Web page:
Labour announces plans to ban foie gras and enshrine animal sentience law

UK

Labour has published a wide-ranging strategy for boosting animal welfare in the UK, including enshrining animal sentience in law, reviewing animal testing and banning foie gras.

The plan will be seen as an attempt to regain the political ground from the Conservatives after a number of animal-friendly policies announced by the Government in recent months.

Labour’s 50-point plan of policies it would consider implementing in government includes measures to ban the export of animals for slaughter and make vet costs more affordable for people on low incomes.

In a controversial move, the party also said it would consult on proposals to force landlords to let tenants keep pets in their properties, unless it can be proved that the animal is causing problems.

Another potentially contentious pledge relates to a review of animal testing with a view to “improving practice” and “increasing transparency”.

Labour also said it would tighten laws on fox-hunting and ban the importation of foie gras, which is made by fattening ducks to an unhealthy extent before killing them.

The plan, titled “Animal Welfare for the Many, Not the Few” will now be the subject of a consultation.

The move follows the Government announcing several policies designed to boost the welfare of animals, and makes the issue of animal rights a key battleground between the two main parties.

Late last year, Michael Gove, the Environment Secretary, pledged to toughen punishments for animal abusers and enshrine in law the principle that animals can “feel pain and suffering”. He also put forward proposals to make CCTV compulsory in slaughterhouses.

The spate of initiatives came on the back of criticism of the Government over a range of animal rights issues. The Conservatives’ manifesto at the last election included a pledge to hold a free vote on legalising fox hunting, despite widespread public opposition, and also ditched a promise to ban ivory trading.

Ministers have also faced criticism for refusing to transfer into UK law an EU statue on animal sentience.

Announcing its plans, Labour said it would also appoint a national Animal Welfare Commissioner to ensure government departments are making moves to protect animals.

Sue Hayman, the Shadow Environment Secretary, said: “Labour is the party of animal welfare. From bringing in the ban on fox hunting to tightening the rules on the transport of live animals, Labour has always been consistent in our leadership on matters of animal welfare.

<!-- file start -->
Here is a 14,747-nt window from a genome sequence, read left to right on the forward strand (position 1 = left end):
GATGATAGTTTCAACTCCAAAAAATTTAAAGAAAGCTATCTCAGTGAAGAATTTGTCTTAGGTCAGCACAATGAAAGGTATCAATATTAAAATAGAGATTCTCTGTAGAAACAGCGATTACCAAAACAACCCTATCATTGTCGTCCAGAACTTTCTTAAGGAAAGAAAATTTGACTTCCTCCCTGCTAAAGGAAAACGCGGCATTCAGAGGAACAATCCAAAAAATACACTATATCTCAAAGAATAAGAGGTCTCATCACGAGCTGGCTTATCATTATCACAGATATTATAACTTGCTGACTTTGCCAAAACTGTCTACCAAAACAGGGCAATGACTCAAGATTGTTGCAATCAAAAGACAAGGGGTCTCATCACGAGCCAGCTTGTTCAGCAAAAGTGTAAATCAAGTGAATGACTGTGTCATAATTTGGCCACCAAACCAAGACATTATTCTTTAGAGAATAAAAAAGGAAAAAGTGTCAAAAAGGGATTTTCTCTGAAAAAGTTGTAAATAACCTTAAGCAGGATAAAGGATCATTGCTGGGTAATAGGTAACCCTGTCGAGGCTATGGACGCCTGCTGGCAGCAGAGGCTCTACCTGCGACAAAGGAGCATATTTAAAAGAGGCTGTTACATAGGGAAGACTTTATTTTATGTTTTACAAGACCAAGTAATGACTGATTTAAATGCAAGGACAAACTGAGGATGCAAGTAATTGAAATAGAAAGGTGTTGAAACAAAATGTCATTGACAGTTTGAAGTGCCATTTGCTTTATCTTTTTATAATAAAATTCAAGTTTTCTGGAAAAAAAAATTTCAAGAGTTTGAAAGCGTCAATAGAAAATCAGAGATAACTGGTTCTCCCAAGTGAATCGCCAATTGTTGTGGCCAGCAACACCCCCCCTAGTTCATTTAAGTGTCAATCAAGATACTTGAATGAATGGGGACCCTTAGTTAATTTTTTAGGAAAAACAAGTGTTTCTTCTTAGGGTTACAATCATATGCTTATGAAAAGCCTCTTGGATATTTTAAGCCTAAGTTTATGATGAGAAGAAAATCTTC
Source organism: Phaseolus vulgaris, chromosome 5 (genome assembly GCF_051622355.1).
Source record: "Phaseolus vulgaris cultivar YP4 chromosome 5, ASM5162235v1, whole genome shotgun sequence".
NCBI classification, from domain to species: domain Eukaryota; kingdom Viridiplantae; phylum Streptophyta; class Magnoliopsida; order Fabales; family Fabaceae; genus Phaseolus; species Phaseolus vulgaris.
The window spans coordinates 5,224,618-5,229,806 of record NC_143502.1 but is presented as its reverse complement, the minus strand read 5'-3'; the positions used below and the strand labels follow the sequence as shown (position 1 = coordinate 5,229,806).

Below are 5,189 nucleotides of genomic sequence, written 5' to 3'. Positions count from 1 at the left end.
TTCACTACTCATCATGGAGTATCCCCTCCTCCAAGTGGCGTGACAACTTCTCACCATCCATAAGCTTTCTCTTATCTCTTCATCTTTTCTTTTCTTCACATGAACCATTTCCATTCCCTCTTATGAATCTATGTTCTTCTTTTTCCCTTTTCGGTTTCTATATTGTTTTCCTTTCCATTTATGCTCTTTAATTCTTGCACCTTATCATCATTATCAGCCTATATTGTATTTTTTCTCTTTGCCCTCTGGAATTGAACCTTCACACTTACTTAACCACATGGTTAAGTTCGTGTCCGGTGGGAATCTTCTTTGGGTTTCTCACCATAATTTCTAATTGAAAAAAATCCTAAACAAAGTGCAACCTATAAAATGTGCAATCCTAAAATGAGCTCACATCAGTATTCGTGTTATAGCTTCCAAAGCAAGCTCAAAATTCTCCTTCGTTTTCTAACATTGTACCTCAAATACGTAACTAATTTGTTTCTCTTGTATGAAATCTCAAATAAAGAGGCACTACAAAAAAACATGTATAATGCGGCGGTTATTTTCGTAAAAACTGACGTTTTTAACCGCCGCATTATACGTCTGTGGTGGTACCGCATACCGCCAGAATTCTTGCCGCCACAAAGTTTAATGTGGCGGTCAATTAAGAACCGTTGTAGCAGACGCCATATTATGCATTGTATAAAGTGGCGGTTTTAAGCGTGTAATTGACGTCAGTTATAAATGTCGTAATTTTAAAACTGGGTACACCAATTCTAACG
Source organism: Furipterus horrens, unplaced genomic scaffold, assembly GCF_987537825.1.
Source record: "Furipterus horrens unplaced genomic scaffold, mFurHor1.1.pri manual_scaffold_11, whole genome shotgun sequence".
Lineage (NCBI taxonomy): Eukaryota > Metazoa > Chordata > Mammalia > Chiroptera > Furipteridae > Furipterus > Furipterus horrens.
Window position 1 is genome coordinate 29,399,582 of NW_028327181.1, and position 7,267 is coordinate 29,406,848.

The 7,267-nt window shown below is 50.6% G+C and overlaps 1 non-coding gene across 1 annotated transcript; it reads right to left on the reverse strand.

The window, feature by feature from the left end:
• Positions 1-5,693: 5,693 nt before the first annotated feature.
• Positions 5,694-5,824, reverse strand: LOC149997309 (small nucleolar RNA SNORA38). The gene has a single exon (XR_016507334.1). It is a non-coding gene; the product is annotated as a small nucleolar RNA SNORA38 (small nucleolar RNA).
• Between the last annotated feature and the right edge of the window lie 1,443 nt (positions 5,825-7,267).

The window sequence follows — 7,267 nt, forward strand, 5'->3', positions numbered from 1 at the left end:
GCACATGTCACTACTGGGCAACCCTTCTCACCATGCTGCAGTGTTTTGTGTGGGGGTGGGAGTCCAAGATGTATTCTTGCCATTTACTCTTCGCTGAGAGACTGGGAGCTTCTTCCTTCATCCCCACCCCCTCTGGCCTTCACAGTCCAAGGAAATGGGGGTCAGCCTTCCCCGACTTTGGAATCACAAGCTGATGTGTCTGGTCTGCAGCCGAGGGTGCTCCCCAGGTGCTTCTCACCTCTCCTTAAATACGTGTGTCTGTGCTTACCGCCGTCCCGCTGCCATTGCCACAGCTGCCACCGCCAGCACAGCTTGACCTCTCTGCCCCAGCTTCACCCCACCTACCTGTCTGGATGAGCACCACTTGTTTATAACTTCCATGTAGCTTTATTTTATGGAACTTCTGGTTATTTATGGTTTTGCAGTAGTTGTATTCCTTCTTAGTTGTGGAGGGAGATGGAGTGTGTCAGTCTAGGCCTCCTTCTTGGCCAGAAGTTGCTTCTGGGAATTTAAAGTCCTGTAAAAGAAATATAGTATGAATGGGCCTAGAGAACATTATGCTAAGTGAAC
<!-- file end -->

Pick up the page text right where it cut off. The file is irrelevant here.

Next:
“Today we’re making proposals for real, long-term progress. Our vision is one where no animal is made to suffer unnecessary pain and we continue to drive up standards and practice in line with the most recent advances and understanding.

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“With new trade deals on the horizon and the UK no longer subject to EU-wide rules on animal welfare, we want to ensure there is a comprehensive legislative agenda in place so that the UK becomes a world leader on animal rights.”

Also included in the plan are pledges to end the badger cull, force motorists to report accidents involving animals, stop third parties selling puppies and the party siad it would make it compulsory for all meat products to be labelled with information on how the animal was reared and killed.

The announcement sets the scene for animal rights to become a key area of focus for the two main parties in the lead-up to the next election.

It was reported late last year that Downing Street had urged ministers to put forward environment-friendly policies in a bid to win over voters, including young people whose support the Tories failed to attract in 2017.

Labour’s strategy was welcomed by animal right groups.

Eduardo Gonçalves, Chief Executive at the League Against Cruel Sports, said: “We warmly welcome Labour’s commitment to strengthening the Hunting Act 2004, and look forward to contributing to the consultation process. It’s clear that hunts are routinely flouting the law and continuing to kill wildlife across Britain, whether that be through so-called ‘trail hunting’ or by exploiting legal loopholes. This must stop.”

Ben Stafford, Head of Campaigns at WWF, said: “If we want our children and grandchildren to live in a world where elephants still roam and the oceans have more fish than plastic, we need a political race to the top on the environment. So it’s great to see Labour committing today to tackling the illegal wildlife trade and to strong protection for our seas.”

However, Conservative MP Steve Double MP said: “Labour are belatedly playing catch-up with the huge progress made by this Government on animal welfare.

“However, Labour wouldn’t even be able to deliver some of these promises because they want to keep following EU rules after Brexit. From introducing mandatory CCTV into slaughter houses to increasing the maximum sentence for animal cruelty ten-fold, the Conservatives will continue taking the action needed to ensure animals receive the proper protection they deserve.”

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